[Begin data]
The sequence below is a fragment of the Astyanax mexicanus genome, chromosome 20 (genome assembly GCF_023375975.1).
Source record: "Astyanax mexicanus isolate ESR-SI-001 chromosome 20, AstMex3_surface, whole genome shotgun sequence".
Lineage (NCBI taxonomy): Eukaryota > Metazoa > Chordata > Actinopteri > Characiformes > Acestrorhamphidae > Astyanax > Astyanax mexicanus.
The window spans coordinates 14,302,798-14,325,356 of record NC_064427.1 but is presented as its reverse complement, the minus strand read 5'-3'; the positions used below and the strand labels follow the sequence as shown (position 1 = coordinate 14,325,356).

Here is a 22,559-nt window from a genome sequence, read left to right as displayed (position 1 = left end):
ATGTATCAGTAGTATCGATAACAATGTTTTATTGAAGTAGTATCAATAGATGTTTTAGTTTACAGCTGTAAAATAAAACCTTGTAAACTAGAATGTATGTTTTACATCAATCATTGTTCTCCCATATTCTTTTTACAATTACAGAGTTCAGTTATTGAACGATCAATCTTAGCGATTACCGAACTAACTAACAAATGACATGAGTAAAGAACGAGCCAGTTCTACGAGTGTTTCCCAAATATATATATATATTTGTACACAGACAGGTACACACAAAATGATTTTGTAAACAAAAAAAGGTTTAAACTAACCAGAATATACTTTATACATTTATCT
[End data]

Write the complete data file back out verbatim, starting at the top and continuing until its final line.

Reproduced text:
The sequence below is a fragment of the Astyanax mexicanus genome, chromosome 20 (genome assembly GCF_023375975.1).
Source record: "Astyanax mexicanus isolate ESR-SI-001 chromosome 20, AstMex3_surface, whole genome shotgun sequence".
Lineage (NCBI taxonomy): Eukaryota > Metazoa > Chordata > Actinopteri > Characiformes > Acestrorhamphidae > Astyanax > Astyanax mexicanus.
The window spans coordinates 14,302,798-14,325,356 of record NC_064427.1 but is presented as its reverse complement, the minus strand read 5'-3'; the positions used below and the strand labels follow the sequence as shown (position 1 = coordinate 14,325,356).

Here is a 22,559-nt window from a genome sequence, read left to right as displayed (position 1 = left end):
ATGTATCAGTAGTATCGATAACAATGTTTTATTGAAGTAGTATCAATAGATGTTTTAGTTTACAGCTGTAAAATAAAACCTTGTAAACTAGAATGTATGTTTTACATCAATCATTGTTCTCCCATATTCTTTTTACAATTACAGAGTTCAGTTATTGAACGATCAATCTTAGCGATTACCGAACTAACTAACAAATGACATGAGTAAAGAACGAGCCAGTTCTACGAGTGTTTCCCAAATATATATATATATTTGTACACAGACAGGTACACACAAAATGATTTTGTAAACAAAAAAAGGTTTAAACTAACCAGAATATACTTTATACATTTATCT